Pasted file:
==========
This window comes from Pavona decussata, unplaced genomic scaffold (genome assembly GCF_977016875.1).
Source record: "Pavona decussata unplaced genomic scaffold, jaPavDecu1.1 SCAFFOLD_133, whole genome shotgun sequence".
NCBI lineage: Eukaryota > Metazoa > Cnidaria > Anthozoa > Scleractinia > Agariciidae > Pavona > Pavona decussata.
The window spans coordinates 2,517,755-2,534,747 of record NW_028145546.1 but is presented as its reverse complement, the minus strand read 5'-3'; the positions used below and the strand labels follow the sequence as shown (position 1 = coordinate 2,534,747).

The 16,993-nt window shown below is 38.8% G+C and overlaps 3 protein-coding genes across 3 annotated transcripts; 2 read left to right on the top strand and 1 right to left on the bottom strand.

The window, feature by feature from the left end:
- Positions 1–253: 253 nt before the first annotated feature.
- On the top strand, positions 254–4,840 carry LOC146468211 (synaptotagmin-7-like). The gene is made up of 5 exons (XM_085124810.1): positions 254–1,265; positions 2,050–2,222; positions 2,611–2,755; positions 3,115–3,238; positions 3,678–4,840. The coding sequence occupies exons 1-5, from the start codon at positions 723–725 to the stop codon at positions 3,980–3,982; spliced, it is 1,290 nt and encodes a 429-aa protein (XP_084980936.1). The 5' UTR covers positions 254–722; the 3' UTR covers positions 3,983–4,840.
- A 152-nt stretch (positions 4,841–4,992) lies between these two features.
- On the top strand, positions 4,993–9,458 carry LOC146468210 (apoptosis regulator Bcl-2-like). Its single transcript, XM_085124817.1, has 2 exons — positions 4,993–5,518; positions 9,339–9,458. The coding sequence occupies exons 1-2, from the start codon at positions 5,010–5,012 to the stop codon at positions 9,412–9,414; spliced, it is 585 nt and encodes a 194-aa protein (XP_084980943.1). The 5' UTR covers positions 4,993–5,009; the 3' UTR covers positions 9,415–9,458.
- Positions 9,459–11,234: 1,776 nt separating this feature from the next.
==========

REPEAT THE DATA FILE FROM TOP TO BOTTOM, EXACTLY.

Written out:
This window comes from Pavona decussata, unplaced genomic scaffold (genome assembly GCF_977016875.1).
Source record: "Pavona decussata unplaced genomic scaffold, jaPavDecu1.1 SCAFFOLD_133, whole genome shotgun sequence".
NCBI lineage: Eukaryota > Metazoa > Cnidaria > Anthozoa > Scleractinia > Agariciidae > Pavona > Pavona decussata.
The window spans coordinates 2,517,755-2,534,747 of record NW_028145546.1 but is presented as its reverse complement, the minus strand read 5'-3'; the positions used below and the strand labels follow the sequence as shown (position 1 = coordinate 2,534,747).

The 16,993-nt window shown below is 38.8% G+C and overlaps 3 protein-coding genes across 3 annotated transcripts; 2 read left to right on the top strand and 1 right to left on the bottom strand.

The window, feature by feature from the left end:
- Positions 1–253: 253 nt before the first annotated feature.
- On the top strand, positions 254–4,840 carry LOC146468211 (synaptotagmin-7-like). The gene is made up of 5 exons (XM_085124810.1): positions 254–1,265; positions 2,050–2,222; positions 2,611–2,755; positions 3,115–3,238; positions 3,678–4,840. The coding sequence occupies exons 1-5, from the start codon at positions 723–725 to the stop codon at positions 3,980–3,982; spliced, it is 1,290 nt and encodes a 429-aa protein (XP_084980936.1). The 5' UTR covers positions 254–722; the 3' UTR covers positions 3,983–4,840.
- A 152-nt stretch (positions 4,841–4,992) lies between these two features.
- On the top strand, positions 4,993–9,458 carry LOC146468210 (apoptosis regulator Bcl-2-like). Its single transcript, XM_085124817.1, has 2 exons — positions 4,993–5,518; positions 9,339–9,458. The coding sequence occupies exons 1-2, from the start codon at positions 5,010–5,012 to the stop codon at positions 9,412–9,414; spliced, it is 585 nt and encodes a 194-aa protein (XP_084980943.1). The 5' UTR covers positions 4,993–5,009; the 3' UTR covers positions 9,415–9,458.
- Positions 9,459–11,234: 1,776 nt separating this feature from the next.